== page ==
BlackBerry has announced that 13 channel partners will offer BlackBerry Jarvis 2.0 to companies that build secure, mission-critical systems in the Asia Pacific region (APAC).
Embedded software developers use BlackBerry Jarvis to demonstrate compliance to specific security standards and harden their systems to make them more resilient. Regulators can also use the tool to enforce compliance, verifying security claims by manufacturers and suppliers.
The BlackBerry Jarvis partners include UPS Technology (Korea), KMS Technology Inc. (Korea), RT Solutions Inc. (Korea), Strategic Innovation Business Group, Macnica, Inc. (Japan), Hitachi Industry & Control Solutions, Ltd. (Japan), ISB Corporation (Japan), Nexty Electronics Corporation (Japan), SC Automotive Engineering Co., Ltd. (Japan), Gopalam Embedded Systems Pte Ltd (India), AdvanTrak Technologies Private Limited (India), Thunder Software Technology Co., Ltd. (China), Mcloudware Technology Co., Limited (Taiwan), and Nanjing Leading R&D Information Technology Limited (China).
BlackBerry Jarvis 2.0 introduced a SaaS version of the original Jarvis capabilities that provide developers and integrators a more user-friendly, focused feature set around the three most important areas that those building mission-critical applications need to validate to ensure the quality of their multi-tiered software supply chain: Open-source Software (OSS), Common Vulnerabilities and Exposures (CVE) and Software Bill of Materials (SBOM) management.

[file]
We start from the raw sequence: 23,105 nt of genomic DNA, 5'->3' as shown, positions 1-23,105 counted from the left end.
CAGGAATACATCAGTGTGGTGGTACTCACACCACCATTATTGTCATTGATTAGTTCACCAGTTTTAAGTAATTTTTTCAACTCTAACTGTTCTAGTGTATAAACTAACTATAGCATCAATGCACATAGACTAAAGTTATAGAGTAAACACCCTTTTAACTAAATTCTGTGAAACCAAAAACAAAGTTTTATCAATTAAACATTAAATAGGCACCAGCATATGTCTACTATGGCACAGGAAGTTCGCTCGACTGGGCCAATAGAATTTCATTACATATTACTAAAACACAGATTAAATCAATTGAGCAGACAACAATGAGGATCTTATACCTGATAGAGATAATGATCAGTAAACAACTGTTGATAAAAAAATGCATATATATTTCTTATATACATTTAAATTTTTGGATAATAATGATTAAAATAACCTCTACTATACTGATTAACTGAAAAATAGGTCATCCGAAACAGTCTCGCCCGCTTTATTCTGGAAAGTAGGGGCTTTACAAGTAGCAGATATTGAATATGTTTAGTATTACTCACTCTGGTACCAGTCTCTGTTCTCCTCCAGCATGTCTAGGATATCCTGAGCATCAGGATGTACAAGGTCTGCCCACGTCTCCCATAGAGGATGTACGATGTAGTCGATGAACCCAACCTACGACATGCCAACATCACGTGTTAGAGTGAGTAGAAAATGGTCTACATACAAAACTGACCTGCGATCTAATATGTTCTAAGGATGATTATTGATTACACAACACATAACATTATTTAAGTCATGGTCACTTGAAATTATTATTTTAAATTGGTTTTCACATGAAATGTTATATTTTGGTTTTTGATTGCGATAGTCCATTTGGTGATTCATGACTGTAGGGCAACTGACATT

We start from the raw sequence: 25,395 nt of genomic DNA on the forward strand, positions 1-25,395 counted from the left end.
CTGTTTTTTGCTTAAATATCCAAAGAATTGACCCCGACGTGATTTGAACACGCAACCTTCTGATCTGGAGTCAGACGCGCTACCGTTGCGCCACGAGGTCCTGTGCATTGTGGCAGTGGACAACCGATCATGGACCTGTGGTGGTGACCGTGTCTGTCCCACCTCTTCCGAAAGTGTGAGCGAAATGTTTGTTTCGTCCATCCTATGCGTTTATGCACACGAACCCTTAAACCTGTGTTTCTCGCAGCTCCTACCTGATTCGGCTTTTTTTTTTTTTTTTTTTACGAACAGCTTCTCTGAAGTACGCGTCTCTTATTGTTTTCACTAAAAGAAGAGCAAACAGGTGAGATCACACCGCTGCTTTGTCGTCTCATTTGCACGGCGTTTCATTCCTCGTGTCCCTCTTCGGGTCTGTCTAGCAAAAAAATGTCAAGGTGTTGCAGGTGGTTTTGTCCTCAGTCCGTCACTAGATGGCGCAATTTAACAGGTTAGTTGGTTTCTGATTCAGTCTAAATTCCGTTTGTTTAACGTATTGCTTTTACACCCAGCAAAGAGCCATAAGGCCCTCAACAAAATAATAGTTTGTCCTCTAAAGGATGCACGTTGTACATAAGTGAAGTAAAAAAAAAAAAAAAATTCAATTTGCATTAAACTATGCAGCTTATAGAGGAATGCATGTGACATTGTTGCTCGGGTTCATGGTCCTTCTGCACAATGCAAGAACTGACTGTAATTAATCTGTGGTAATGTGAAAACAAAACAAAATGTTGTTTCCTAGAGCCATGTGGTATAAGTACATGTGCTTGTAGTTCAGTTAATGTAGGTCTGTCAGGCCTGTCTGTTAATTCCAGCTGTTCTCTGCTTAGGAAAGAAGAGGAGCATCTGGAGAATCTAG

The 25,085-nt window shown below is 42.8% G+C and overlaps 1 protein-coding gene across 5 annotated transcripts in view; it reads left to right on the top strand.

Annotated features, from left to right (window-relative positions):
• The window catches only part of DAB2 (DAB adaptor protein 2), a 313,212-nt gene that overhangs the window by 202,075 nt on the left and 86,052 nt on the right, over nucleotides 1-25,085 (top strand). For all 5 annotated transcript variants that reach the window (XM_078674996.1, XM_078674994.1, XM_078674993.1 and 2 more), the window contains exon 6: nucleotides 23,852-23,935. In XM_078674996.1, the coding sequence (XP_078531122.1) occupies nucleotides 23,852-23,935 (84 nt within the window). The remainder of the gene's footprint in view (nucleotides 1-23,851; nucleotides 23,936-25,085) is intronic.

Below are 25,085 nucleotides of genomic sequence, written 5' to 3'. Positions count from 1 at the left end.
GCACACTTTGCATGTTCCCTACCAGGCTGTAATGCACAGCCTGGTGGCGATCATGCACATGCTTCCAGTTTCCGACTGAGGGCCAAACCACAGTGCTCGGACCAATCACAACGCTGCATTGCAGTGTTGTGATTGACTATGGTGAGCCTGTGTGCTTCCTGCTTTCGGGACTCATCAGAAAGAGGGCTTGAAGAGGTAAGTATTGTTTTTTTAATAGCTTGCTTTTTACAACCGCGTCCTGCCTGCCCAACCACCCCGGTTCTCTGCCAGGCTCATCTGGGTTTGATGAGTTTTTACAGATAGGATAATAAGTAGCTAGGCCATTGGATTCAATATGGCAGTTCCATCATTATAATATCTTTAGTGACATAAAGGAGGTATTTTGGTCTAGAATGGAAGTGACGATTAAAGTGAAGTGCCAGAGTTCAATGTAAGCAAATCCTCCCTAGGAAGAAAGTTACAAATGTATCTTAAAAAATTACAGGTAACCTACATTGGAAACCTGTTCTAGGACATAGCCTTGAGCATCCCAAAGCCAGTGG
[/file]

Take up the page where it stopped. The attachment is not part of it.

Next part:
BlackBerry Jarvis 2.0 addresses the need to identify and remediate vulnerabilities by identifying them, then providing deep actionable insights in minutes – something that would otherwise involve manually scanning that would take large numbers of experts and an impractical amount of time.
Designed to address the increasing complexity and growing cybersecurity threats among multi-tiered software supply chains within the medical, automotive and aerospace industries, BlackBerry Jarvis 2.0 empowers OEMs to inspect the provenance of their code and every single software asset that comes into their overall supply chains to ensure their products are both secure and updated with the most recent security patches.
When building software for a modern automobile, that’s far easier said than done, with more than 150,000 publicly disclosed vulnerabilities as of mid-July 2021. A complex piece of software for a vehicle infotainment system may contain hundreds of third-party software modules. Failure to check and update each piece of software provides openings for hackers to potentially exploit those vulnerabilities.